Australia and Brazil accounted for 66.2 percent of China’s total ore imports in the first half, up from 64 percent last year as imports from India dwindled, Umetal said.
(Hellenic Shipping News)
Iron ore hits USD 90 mark’

iron ore price floor that miners have long been flagging could be a long way off, with prices of the steelmaking ingredient continuing to slump amid talk that China is subsidising high cost iron ore production.

The notion of a price floor at about USD 120 a tonne, where high-cost Chinese production should have become unprofitable, has previously been pushed by Rio chief Tom Albanese and Fortescue chief Nev Power and others.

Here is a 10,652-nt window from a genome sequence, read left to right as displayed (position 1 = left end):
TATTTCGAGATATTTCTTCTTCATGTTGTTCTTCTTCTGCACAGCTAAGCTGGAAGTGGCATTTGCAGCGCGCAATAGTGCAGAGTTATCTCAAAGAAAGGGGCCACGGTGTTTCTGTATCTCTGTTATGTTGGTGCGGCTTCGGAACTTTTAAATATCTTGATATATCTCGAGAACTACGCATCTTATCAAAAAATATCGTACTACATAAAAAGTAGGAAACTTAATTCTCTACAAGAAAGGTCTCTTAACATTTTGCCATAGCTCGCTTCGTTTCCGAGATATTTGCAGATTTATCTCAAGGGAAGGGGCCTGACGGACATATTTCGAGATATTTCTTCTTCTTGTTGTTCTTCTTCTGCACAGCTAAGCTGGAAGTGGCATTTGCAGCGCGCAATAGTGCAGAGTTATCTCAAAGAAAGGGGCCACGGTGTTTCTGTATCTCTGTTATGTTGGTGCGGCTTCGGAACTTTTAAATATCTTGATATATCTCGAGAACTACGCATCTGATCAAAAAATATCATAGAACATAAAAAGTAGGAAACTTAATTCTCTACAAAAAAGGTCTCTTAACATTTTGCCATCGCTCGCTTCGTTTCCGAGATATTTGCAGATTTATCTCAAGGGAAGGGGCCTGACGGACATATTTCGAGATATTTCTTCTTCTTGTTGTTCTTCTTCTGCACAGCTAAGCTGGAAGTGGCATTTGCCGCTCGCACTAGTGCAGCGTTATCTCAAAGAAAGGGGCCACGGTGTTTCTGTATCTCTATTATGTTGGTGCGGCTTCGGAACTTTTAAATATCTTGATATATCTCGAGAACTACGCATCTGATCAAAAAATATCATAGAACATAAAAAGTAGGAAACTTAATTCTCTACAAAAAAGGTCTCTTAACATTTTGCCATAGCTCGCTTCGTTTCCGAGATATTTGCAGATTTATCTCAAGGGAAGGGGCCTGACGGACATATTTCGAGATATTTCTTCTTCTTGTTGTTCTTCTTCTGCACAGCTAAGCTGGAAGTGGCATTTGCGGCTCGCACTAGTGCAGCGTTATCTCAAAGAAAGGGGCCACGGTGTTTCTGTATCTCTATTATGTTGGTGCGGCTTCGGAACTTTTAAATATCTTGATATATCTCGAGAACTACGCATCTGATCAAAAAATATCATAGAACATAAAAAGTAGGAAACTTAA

In a note to clients written from a China research trip, ANZ commodities strategy chief Mark Pervan said a major problem for iron ore markets was that steel mills were not cutting production, despite falling steel prices, because of political and social drivers. ANZ believes the same thing is happening with iron ore production, with about 50 per cent of Chinese iron ore supply under water, but continuing to produce. He said that "We are unlikely to see the market bounce back until mine supply starts to wind down in the coming months.”

Macquarie analysts said that while big steel mills were cutting output, smaller mills that were yet to cut production could run down inventories after they finally started to do so, putting further pressure on prices.
(Steel Guru)
Wheat falls on profit-taking but Russia worries continue to support
U.S. wheat fell on Thursday as traders locked in profits following its biggest daily climb since mid-July in the previous session, although concerns that Russia is poised to implement export curbs continued to support prices.